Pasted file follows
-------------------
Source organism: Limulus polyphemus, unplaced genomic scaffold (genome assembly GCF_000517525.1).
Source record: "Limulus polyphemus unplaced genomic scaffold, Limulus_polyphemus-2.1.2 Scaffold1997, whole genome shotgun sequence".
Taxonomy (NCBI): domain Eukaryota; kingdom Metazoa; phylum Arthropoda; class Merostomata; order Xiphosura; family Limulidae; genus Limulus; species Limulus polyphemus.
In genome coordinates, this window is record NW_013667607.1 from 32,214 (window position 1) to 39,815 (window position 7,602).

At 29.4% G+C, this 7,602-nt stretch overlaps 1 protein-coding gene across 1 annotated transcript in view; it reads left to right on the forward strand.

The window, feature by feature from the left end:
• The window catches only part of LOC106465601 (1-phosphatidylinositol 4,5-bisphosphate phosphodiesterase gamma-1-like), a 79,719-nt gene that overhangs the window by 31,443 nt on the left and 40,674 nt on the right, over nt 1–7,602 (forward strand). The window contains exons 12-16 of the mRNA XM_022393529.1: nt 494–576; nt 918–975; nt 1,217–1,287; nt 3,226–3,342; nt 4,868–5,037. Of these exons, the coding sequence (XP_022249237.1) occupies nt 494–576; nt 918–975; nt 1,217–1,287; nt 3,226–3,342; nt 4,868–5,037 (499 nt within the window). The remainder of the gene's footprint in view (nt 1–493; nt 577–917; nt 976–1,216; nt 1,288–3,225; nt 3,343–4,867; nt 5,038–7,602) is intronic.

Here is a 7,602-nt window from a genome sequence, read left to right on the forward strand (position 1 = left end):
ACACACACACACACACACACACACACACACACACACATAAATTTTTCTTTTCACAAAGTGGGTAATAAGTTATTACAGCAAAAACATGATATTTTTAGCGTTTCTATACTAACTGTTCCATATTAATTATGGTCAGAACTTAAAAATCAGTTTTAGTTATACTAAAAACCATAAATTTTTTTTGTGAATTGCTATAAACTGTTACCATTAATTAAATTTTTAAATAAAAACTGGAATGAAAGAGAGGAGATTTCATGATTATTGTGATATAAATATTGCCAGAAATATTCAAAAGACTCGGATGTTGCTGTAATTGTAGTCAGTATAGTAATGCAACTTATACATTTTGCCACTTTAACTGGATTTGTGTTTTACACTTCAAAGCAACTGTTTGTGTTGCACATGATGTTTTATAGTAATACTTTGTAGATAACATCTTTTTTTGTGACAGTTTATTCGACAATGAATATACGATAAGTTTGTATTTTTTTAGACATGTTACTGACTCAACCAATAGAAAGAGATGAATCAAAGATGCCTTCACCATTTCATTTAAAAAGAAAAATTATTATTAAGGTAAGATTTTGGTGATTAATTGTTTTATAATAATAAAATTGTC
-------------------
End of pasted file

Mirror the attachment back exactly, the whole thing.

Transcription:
Source organism: Limulus polyphemus, unplaced genomic scaffold (genome assembly GCF_000517525.1).
Source record: "Limulus polyphemus unplaced genomic scaffold, Limulus_polyphemus-2.1.2 Scaffold1997, whole genome shotgun sequence".
Taxonomy (NCBI): domain Eukaryota; kingdom Metazoa; phylum Arthropoda; class Merostomata; order Xiphosura; family Limulidae; genus Limulus; species Limulus polyphemus.
In genome coordinates, this window is record NW_013667607.1 from 32,214 (window position 1) to 39,815 (window position 7,602).

At 29.4% G+C, this 7,602-nt stretch overlaps 1 protein-coding gene across 1 annotated transcript in view; it reads left to right on the forward strand.

The window, feature by feature from the left end:
• The window catches only part of LOC106465601 (1-phosphatidylinositol 4,5-bisphosphate phosphodiesterase gamma-1-like), a 79,719-nt gene that overhangs the window by 31,443 nt on the left and 40,674 nt on the right, over nt 1–7,602 (forward strand). The window contains exons 12-16 of the mRNA XM_022393529.1: nt 494–576; nt 918–975; nt 1,217–1,287; nt 3,226–3,342; nt 4,868–5,037. Of these exons, the coding sequence (XP_022249237.1) occupies nt 494–576; nt 918–975; nt 1,217–1,287; nt 3,226–3,342; nt 4,868–5,037 (499 nt within the window). The remainder of the gene's footprint in view (nt 1–493; nt 577–917; nt 976–1,216; nt 1,288–3,225; nt 3,343–4,867; nt 5,038–7,602) is intronic.

Here is a 7,602-nt window from a genome sequence, read left to right on the forward strand (position 1 = left end):
ACACACACACACACACACACACACACACACACACACATAAATTTTTCTTTTCACAAAGTGGGTAATAAGTTATTACAGCAAAAACATGATATTTTTAGCGTTTCTATACTAACTGTTCCATATTAATTATGGTCAGAACTTAAAAATCAGTTTTAGTTATACTAAAAACCATAAATTTTTTTTGTGAATTGCTATAAACTGTTACCATTAATTAAATTTTTAAATAAAAACTGGAATGAAAGAGAGGAGATTTCATGATTATTGTGATATAAATATTGCCAGAAATATTCAAAAGACTCGGATGTTGCTGTAATTGTAGTCAGTATAGTAATGCAACTTATACATTTTGCCACTTTAACTGGATTTGTGTTTTACACTTCAAAGCAACTGTTTGTGTTGCACATGATGTTTTATAGTAATACTTTGTAGATAACATCTTTTTTTGTGACAGTTTATTCGACAATGAATATACGATAAGTTTGTATTTTTTTAGACATGTTACTGACTCAACCAATAGAAAGAGATGAATCAAAGATGCCTTCACCATTTCATTTAAAAAGAAAAATTATTATTAAGGTAAGATTTTGGTGATTAATTGTTTTATAATAATAAAATTGTC